The need of video compression in the modern age of visual communication cannot be over-emphasized. This monograph will provide useful information to the postgraduate students and researchers who wish to work in the domain of VLSI design for video processing applications. In this book, one can find an in-depth discussion of several motion estimation algorithms and their VLSI implementation as conceived and developed by the authors. It records an account of research done involving fast three step search, successive elimination, one-bit transformation and its effective combination with diamond search and dynamic pixel truncation techniques. Two appendices provide a number of instances of proof of concept through Matlab and Verilog program segments. In this aspect, the book can be considered as first of its kind. The architectures have been developed with an eye to their applicability in everyday low-power handheld appliances including video camcorders and smartphones.
The book deals with the development of a methodology to estimate the motion field between two frames for video coding applications. This book proposes an exhaustive study of the motion estimation process in the framework of a general video coder. The conceptual explanations are discussed in a simple language and with the use of suitable figures. The book will serve as a guide for new researchers working in the field of motion estimation techniques.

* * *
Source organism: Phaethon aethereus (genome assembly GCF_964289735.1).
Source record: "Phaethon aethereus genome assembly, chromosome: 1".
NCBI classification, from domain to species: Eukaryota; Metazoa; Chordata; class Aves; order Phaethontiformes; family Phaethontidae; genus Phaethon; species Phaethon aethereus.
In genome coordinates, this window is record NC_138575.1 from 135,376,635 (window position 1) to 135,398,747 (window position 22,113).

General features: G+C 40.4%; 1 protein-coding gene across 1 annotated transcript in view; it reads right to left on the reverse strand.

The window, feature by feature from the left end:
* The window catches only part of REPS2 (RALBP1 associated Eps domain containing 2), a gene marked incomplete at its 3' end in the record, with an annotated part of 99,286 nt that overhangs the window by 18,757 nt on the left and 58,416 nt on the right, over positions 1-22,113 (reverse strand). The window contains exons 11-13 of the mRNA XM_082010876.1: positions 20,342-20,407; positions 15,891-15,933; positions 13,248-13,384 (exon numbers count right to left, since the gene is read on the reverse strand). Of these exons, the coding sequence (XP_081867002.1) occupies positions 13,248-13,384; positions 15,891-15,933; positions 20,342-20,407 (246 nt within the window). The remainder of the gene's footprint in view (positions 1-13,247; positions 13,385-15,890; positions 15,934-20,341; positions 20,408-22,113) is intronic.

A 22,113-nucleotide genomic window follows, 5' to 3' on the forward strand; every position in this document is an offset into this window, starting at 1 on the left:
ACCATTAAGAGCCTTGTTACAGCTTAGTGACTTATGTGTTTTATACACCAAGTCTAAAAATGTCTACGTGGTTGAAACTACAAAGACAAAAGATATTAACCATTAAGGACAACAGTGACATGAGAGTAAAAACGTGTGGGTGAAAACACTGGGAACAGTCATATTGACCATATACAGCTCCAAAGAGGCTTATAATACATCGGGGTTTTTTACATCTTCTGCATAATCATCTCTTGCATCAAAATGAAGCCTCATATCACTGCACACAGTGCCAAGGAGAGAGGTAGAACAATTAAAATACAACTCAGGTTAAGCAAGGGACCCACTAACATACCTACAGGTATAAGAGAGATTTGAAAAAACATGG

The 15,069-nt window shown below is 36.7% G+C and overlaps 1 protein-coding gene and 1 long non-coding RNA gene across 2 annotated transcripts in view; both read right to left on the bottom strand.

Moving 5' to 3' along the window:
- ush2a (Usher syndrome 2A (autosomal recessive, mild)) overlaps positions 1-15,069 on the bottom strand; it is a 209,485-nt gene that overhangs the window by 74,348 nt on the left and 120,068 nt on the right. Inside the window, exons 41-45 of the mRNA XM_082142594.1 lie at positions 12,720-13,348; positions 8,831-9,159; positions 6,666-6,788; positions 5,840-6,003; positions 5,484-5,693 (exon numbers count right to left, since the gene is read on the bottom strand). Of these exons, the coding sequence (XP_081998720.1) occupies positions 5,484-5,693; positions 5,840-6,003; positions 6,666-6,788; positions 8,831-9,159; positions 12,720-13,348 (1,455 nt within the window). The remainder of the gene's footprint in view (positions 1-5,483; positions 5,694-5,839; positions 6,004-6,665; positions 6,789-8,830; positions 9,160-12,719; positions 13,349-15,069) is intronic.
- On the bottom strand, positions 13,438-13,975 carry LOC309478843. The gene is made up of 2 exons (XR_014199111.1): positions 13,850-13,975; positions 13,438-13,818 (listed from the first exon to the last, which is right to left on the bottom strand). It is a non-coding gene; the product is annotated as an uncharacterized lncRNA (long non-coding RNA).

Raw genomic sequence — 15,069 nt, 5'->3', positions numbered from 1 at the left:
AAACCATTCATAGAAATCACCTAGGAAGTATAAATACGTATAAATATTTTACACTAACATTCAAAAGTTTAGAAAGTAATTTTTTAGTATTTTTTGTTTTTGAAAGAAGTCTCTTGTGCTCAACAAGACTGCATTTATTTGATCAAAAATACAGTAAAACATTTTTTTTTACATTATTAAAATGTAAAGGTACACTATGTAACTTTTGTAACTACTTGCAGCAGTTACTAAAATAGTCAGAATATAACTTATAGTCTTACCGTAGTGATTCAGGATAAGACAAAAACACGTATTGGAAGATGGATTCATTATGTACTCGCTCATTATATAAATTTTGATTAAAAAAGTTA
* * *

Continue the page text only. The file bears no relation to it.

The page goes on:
Video technology promises to be the key for the transmission of motion video. A number of video compression techniques and standards have been introduced in the past few years, particularly the MPEG-1 and MPEG-2 for interactive multimedia and for digital NTSC and HDTV applications, and H.2611H.263 for video telecommunications. These techniques use motion estimation techniques to reduce the amount of data that is stored and transmitted for each frame. This book is about these motion estimation algorithms, their complexity, implementations, advantages, and drawbacks. First, we present an overview of video compression techniques with an emphasis to techniques that use motion estimation, such as MPEG and H.2611H.263. Then, we give a survey of current motion estimation search algorithms, including the exhaustive search and a number of fast search algorithms. An evaluation of current search algorithms, based on a number of experiments on several test video sequences, is presented as well. The theoretical framework for a new fast search algorithm, Densely-Centered Uniform-P Search (DCUPS), is developed and presented in the book. The complexity of the DCUPS algorithm is comparable to other popular motion estimation techniques, however the algorithm shows superior results in terms of compression ratios and video qUality. We should stress out that these new results, presented in Chapters 4 and 5, have been developed by Joshua Greenberg, as part of his M.Sc. thesis entitled "Densely-Centered Uniform P-Search: A Fast Motion Estimation Algorithm" (FAU, 1996).